Fig. 2. Finite-element mesh.

are not for stress analysis. The same CAD program using 4-node shell elements was employed to construct the mesh system for the sheet blank. Figure 2 shows the mesh system for the complete set of tooling and the sheet-blank used in the stamping of a tapered square cup. Owing to the symmetric conditions, only a quarter of the square cup is analysed. In the simulation, the sheet blank is put on the blank-holder and the die is moved down to clamp the sheet blank against the blank-holder. The punch is then moved up to draw the sheet metal into the die cavity.

In order to perform an accurate finite-element analysis, the actual stress–strain relationship of the sheet metal is required as part of the input data. In the present study, sheet metal with deep-drawing quality is used in the simulations. A tensile test has been conducted for the specimens cut along planes coinciding with the rolling direction (0°) and at angles of 45° and 90° to the rolling direction. The average flow stress ␴, calculated from the equation␴ ⫽ (␴0⫹ 2␴45⫹ ␴90)/4, for each measured true strain, as shown in Fig. 3, is used for the simulations for the stampings of the tapered square cup and also for the stepped rectangular cup.

All the simulations performed in the present study were run on an SGI Indigo 2 workstation using the finite-element pro-gram PAMFSTAMP. To complete the set of input data required

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for the simulations, the punch speed is set to 10 m s⫺1and a coefficient of Coulomb friction equal to 0.1 is assumed.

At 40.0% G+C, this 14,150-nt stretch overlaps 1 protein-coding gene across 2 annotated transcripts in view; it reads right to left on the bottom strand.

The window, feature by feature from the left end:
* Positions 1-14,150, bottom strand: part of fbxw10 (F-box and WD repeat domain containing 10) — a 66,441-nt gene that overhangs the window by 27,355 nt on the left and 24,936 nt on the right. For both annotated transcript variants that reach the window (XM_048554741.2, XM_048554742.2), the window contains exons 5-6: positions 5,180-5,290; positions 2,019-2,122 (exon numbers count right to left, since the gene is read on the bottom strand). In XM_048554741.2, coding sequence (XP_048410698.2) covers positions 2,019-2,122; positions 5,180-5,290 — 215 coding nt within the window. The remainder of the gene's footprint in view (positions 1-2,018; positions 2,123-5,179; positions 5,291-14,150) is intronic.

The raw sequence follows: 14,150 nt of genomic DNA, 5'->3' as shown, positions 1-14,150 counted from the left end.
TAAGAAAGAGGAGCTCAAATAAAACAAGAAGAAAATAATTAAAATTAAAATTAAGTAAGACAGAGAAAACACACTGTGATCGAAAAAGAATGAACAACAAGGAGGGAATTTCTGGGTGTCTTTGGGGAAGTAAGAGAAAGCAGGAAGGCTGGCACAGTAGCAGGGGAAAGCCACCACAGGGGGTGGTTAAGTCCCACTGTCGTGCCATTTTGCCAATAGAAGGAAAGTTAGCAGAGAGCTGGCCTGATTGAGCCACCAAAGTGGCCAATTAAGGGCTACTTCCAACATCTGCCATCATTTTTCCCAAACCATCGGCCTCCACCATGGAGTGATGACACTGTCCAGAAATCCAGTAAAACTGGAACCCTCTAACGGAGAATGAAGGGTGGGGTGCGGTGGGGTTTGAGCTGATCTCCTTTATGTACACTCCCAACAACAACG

3.

Wrinkling in a Tapered Square Cup

A sketch indicating some relevant dimensions of the tapered square cup is shown in Fig. 1(a). As seen in Fig. 1(a), the length of each side of the square punch head (2Wp), the die

cavity opening (2Wd), and the drawing height (H) are

con-sidered as the crucial dimensions that affect the wrinkling. Half of the difference between the dimensions of the die cavity opening and the punch head is termed the die gap (G) in the present study, i.e. G⫽ Wd ⫺ Wp. The extent of the relatively

unsupported sheet metal at the draw wall is presumably due to the die gap, and the wrinkles are supposed to be suppressed by increasing the blank-holder force. The effects of both the die gap and the blank-holder force in relation to the occurrence of wrinkling in the stamping of a tapered square cup are investigated in the following sections.

3.1 Effect of Die Gap

In order to examine the effect of die gap on the wrinkling, the stamping of a tapered square cup with three different die gaps of 20 mm, 30 mm, and 50 mm was simulated. In each simulation, the die cavity opening is fixed at 200 mm, and the cup is drawn to the same height of 100 mm. The sheet metal used in all three simulations is a 380 mm ⫻ 380 mm square sheet with thickness of 0.7 mm, the stress–strain curve for the material is shown in Fig. 3.